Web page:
AIKEN, S.C. (WJBF) – The Aiken County Board of Education was thrown a curve ball, as new details about projected growth were revealed during a presentation on Saturday.
During several town hall meetings, school leaders shared the results of a $60,000 dollar study and the recommendations to relieve crowded classrooms.
However, nearly 40 percent of parents aren’t on board with the 4 suggested changes.
- Reassign students in Trolley Run Station from Byrd Elementary, Leavelle McCampbell Middle and Midland Valley High to Aiken Elementary, Schofield Middle and Aiken High.
- Expand Midland Valley High School.
- Expand overcrowded elementary schools for future growth and safety.
- Build an elementary and middle school on a donated parcel of land in North Augusta.
Still, school leaders have to prepare for an unforeseen explosion of new developments in one area, that’s already overcrowded.
“In our recommendation we believe this is the most logical move now, knowing what’s coming on Bettis Academy Road.” District Superintendent Dr. Sean Alford said.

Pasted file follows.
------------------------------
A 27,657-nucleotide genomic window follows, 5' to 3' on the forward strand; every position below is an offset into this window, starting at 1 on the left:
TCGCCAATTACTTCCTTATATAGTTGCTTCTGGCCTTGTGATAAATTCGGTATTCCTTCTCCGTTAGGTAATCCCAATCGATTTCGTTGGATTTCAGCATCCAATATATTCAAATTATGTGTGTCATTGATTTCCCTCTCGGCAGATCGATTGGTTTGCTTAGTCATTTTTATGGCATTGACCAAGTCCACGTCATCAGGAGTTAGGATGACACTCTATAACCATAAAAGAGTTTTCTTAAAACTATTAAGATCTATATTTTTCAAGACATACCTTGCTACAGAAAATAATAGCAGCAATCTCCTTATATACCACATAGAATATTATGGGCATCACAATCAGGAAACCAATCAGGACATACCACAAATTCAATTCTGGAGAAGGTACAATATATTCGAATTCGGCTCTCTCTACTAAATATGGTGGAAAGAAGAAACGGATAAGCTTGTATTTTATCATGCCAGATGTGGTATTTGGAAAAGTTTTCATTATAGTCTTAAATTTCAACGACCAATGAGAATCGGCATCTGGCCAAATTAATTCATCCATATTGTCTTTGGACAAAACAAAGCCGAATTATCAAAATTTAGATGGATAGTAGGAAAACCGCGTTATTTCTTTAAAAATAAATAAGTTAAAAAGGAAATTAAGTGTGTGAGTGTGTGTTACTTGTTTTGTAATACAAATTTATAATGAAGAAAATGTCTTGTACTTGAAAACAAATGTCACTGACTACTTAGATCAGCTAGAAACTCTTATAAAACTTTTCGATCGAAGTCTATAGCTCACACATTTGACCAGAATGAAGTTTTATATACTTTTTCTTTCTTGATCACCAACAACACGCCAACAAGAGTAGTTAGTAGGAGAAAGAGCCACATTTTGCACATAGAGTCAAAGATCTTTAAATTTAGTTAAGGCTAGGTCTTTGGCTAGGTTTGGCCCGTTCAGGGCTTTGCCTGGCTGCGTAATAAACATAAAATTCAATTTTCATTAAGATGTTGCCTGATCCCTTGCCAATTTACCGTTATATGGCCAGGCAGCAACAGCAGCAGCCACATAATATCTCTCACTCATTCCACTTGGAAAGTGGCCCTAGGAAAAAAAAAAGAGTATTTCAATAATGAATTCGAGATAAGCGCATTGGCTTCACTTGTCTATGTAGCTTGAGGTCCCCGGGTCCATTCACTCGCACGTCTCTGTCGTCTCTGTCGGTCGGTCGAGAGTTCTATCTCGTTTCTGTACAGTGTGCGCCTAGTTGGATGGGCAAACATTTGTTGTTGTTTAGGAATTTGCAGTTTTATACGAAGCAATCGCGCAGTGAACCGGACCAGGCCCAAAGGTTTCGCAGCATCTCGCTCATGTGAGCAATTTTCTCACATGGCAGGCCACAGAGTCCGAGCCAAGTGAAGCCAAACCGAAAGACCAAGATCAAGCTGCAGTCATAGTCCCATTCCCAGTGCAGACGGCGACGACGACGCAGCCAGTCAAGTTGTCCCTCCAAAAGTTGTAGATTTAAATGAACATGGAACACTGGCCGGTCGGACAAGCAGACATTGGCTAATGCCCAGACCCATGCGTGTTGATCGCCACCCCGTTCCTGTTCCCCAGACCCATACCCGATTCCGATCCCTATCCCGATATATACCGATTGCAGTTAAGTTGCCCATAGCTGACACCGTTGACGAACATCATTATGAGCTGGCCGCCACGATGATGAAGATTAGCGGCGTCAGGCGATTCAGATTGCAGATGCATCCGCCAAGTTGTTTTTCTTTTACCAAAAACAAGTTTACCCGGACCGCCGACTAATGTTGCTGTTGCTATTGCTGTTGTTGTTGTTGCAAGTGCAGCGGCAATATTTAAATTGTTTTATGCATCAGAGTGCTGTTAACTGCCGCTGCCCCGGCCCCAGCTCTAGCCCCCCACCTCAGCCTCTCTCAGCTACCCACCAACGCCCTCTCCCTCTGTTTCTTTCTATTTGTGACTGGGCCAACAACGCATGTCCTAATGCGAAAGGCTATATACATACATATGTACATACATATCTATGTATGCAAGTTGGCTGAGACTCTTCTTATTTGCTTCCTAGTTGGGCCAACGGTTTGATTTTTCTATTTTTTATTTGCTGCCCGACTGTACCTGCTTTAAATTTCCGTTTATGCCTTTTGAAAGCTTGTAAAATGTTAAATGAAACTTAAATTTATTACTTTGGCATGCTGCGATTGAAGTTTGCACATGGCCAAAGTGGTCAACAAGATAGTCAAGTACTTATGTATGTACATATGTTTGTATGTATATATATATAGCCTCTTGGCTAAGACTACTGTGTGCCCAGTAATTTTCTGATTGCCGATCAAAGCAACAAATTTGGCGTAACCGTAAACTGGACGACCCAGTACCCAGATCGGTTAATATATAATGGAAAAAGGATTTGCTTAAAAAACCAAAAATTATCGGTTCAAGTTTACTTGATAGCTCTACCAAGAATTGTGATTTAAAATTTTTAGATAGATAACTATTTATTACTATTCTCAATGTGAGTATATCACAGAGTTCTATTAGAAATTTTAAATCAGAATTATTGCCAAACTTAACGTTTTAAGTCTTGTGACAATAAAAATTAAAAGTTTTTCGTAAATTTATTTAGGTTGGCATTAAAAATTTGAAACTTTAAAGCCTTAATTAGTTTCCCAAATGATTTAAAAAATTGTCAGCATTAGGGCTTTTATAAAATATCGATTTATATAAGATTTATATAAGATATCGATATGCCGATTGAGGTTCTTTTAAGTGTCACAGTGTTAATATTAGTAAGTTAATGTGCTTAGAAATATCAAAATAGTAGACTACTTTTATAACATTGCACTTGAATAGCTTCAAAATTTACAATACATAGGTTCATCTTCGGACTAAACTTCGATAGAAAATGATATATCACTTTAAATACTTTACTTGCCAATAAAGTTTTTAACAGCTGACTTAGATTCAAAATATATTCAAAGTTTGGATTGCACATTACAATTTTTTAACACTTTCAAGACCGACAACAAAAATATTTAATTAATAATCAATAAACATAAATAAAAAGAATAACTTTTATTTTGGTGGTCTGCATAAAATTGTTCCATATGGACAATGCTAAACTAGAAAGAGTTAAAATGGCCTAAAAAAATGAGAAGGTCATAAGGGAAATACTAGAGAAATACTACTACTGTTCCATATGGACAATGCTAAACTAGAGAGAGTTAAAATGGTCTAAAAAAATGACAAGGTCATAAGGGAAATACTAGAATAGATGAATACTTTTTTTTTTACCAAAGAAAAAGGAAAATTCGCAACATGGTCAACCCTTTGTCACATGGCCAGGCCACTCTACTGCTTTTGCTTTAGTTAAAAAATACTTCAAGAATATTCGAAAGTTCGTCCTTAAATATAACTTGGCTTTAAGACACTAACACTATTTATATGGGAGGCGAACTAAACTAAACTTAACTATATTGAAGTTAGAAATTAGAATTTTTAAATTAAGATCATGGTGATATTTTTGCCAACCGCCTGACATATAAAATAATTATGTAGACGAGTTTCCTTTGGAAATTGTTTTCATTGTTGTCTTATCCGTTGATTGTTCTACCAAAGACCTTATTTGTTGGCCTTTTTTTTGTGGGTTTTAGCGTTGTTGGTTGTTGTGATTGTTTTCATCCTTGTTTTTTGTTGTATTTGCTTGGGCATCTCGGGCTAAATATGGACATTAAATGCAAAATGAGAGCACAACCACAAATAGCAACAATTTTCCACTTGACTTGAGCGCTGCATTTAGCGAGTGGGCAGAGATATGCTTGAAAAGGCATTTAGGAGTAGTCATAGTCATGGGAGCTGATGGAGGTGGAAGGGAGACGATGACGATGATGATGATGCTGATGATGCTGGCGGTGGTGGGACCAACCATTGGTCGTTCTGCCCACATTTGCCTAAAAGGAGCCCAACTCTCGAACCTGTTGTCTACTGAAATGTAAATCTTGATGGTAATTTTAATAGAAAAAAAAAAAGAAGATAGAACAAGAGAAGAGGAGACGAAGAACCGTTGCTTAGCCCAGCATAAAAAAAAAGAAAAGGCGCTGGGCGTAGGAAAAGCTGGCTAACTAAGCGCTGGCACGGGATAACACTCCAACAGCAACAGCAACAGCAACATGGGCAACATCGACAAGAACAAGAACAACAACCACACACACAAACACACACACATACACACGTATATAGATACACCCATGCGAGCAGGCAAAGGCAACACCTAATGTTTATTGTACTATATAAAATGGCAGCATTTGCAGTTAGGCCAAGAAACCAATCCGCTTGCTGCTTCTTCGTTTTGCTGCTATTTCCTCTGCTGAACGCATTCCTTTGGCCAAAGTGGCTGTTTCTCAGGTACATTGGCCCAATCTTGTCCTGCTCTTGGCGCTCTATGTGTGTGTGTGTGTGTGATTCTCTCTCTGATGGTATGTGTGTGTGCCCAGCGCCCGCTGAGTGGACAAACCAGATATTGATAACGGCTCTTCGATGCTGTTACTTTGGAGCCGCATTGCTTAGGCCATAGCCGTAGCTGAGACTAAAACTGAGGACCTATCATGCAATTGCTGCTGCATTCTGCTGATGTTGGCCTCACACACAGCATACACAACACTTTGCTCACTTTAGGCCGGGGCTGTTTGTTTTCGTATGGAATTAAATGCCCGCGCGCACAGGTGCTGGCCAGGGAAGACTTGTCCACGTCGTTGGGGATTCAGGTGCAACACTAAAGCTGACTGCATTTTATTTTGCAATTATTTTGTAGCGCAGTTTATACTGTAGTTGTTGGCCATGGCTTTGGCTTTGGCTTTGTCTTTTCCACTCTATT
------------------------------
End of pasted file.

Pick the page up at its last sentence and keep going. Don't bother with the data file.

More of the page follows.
School leaders got a taste of the projected growth they are going up against, in the form of solid, concrete building permits.
“That was something we really didn’t have access to early in the process, but now we were able to have the comprehensive list of everything that was requested in 2017.” King Laurence, Aiken County Chief Officer of Administration and Human Resources, said.
The newly revealed facts weren’t sitting well with one school board member.
“It was not discussed at the town hall meetings, so therefore I need to make sure that the community hears the new information that we received.” School board member Wesley Hightower said.
School leaders learned nearly 700 building permits were issued last year. Most of those for along Bettis Academy Road, which resides in district’s Area 3.
This will impact the newly built Leavelle McCampbell Middle School and the over-capacity Byrd Elementary.
However, earlier this year the school board voted to transform the Adult Learning Center into an elementary school, which will offer relief to Byrd Elementary.
Still, state law doesn’t allow for schools to be built on project growth, but leaders say the new information works in their favor.
“So that allows the school board to have hard evidence, hard information to make those decisions about where attendance boundaries should be.” Laurence told WJBF NewsChannel 6.
Despite a lack of support on the recommendations to fight the population imbalance, school leaders are set to make a decision later this month.
The next Aiken County Board of Education meeting is on Tues., Jan. 9th, 2018 at 7 p.m.
Count on WJBF NewsChannel 6 to bring you the latest on this developing story.